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How Marie Kondo Helped Me Let Go of My Past

11th September 2015

Marie Kondo

I’m one of those dreadful bloggers who only shares the good stuff. It’s not for want of painting a rose-tinted view of my life, but because that’s how I am. I’m a glass half-full person, and I hate sympathy or pity. So I’ve always kept my problems – or dirty laundry – to myself!

Throughout my 30s a lot of bad stuff happened. Looking back I think my relentless collecting was a way of coping. It took my mind off things, and when you’re having a rough time it’s nice to treat yourself. For this reason, a lot of my decluttering has been about re-evaluating my life and letting go. I can’t even begin to describe how therapeutic the process has been. And I would recommend it to anyone.

Having said that I had reached an obstacle in the form of my vintage treasures and photographs. Both of which were boxed and taking up space in my cupboard. I couldn’t seem to reduce or edit my trinkets, despite going through them on numerous occasions. And I hadn’t even found the courage to open the box of photographs.

I was aware of a book by Marie Kondo called The Life-Changing Magic of Tidying, and I recall reading a post by Tiff of Dottie Angel about the strength it had given her. Tiff, like me, had a passion for collecting vintage and I felt confident that if this book had helped her it could help me too. And so I read it.

Marie Kondo

‘To put your things in order means to put your past in order, too. It’s like resetting your life and settling your accounts so that you can take the next step forward.’

The book outlines a process of tackling items by type, in a specific order and over a maximum of six months. Marie teaches you to only keep the items that ‘spark joy’ and to discard the rest. A process she calls the ‘KonMari Method.’ The thing that made her technique so unique is you don’t decide what to remove, instead you decide what to keep. I loved this idea, and I imagined it was like going into a shop full of my possessions and choosing what to take home!

So on the rainy bank holiday I tipped my box of photographs onto the living room floor and sorted through them. It was tough, and I’ll admit I cried as I edited the photographs down. But I also laughed and reminisced and enjoyed revisiting the fun times: an 18 year old holiday with my girlfriends to Corfu, the 3 times I’ve been a bridesmaid, my numerous cats, my teenage bedrooms and so many bad hairstyles. I now have four tiny albums of joy. The people and moments I want to remember, having let go of the rest.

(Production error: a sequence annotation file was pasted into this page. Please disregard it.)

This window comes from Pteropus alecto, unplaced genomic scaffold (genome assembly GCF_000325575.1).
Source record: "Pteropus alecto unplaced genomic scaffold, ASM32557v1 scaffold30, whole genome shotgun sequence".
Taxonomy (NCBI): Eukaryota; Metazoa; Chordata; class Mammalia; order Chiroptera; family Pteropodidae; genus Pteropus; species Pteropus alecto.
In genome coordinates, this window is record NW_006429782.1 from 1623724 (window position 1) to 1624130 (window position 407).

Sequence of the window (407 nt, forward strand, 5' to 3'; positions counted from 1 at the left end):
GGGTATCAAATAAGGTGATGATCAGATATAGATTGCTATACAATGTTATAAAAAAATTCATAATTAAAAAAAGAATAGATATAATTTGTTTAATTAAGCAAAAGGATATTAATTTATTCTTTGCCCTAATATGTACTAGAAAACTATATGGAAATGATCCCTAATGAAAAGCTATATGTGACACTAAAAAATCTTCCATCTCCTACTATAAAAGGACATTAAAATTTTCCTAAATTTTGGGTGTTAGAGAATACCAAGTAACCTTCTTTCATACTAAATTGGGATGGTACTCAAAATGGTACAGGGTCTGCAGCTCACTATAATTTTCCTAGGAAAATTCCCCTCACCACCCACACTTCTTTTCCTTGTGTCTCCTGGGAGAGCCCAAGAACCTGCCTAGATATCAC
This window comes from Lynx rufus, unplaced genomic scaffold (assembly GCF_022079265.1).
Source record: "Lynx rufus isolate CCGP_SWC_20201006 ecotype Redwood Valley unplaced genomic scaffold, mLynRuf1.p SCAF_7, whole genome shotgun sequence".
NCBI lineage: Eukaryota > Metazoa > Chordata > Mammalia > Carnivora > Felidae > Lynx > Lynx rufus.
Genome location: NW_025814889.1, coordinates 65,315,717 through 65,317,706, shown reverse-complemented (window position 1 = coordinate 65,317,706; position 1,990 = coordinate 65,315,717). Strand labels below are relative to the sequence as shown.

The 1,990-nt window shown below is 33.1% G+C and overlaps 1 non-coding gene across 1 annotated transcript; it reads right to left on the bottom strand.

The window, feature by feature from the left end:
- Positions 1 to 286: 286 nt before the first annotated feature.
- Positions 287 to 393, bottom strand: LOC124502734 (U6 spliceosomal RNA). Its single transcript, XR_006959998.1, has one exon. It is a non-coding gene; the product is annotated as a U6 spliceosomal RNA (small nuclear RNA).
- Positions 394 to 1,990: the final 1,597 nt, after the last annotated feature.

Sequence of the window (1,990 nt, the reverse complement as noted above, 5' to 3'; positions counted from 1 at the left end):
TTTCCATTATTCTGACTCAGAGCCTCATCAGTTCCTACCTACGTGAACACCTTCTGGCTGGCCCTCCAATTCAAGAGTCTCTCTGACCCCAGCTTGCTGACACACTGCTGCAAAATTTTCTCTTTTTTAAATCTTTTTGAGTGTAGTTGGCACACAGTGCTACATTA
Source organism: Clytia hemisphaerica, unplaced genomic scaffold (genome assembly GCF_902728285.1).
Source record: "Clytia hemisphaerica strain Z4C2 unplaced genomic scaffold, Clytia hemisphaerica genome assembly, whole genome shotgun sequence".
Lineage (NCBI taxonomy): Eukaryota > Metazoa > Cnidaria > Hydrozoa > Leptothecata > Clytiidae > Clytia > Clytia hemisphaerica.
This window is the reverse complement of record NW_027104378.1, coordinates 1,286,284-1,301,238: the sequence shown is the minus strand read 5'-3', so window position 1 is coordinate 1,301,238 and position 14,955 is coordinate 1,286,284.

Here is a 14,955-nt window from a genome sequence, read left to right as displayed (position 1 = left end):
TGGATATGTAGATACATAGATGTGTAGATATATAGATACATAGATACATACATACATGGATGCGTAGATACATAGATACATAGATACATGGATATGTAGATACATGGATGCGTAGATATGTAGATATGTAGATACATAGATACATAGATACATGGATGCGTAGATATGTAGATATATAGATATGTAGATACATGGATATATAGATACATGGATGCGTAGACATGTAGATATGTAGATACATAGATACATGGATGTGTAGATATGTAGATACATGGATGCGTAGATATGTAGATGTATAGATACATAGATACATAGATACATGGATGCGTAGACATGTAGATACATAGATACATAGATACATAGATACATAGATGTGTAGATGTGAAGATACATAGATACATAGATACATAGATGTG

Next came the collectables; my unloved vintage trinkets, held in a series of boxes cluttering up my cupboard. The collection had taken almost twenty years to curate, and consisted of rare items from all over Britain. By applying the ‘spark joy’ technique to each individual item, I realised I didn’t love them as much as I thought. In fact, I was simply holding on to the love I had for them. I kept my absolute favourites and the remainder is in my office waiting to be donated or sold. After years of living with these things, I can’t wait to let them go.

I’ve always been a hoarder, and I’m extremely sentimental about stuff, but Marie helped me to see my belongings in a different way. You don’t have to keep things because you loved them, or because you feel they hold a memory which will be lost if given away. It’s actually more respectful and kind to you and your belongings to let them go. And it enables someone else to enjoy them. With Marie’s help, I’ve reached a point of calm. There are no longer boxes of unloved things in my cupboards or skeletons in my closet. Everything in my home serves a purpose or fills me with joy.

Marie Kondo

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18 Comments

  • Reply Eva 11th September 2015 at 12:53 pm

    Thanks for sharing your personal feelings, you are very generous. I would like take a look to this book.
    Have a lovely weekend ! x

    • Candy Pop
      Reply Candy Pop 11th September 2015 at 1:07 pm

      Hi Eva, Thank you for your kind comment. I hope you have a great weekend! 🙂

  • Reply Sara 12th September 2015 at 12:56 pm

    Yes! The sparking joy made so much sense to me – despite how utterly batty she can seem in some other parts of the book!
    It’s nice to hear other people still have these clutter obstacles to face. I always look at your pictures and think, ‘she’s SO much more minimal than me – I need to try harder’ so this has reassured me a bit! x

    • Candy Pop
      Reply Candy Pop 13th September 2015 at 12:22 pm

      Thank you Sara. I loved all Marie’s tips, especially emptying her handbag at the end of the day. I’m not sure I have time for that level of commitment! It has taken years to get this far, but it was worth the (sometimes emotional) journey. Have a great day. 🙂

  • Reply Claire (@Kurea_San) 13th September 2015 at 5:51 pm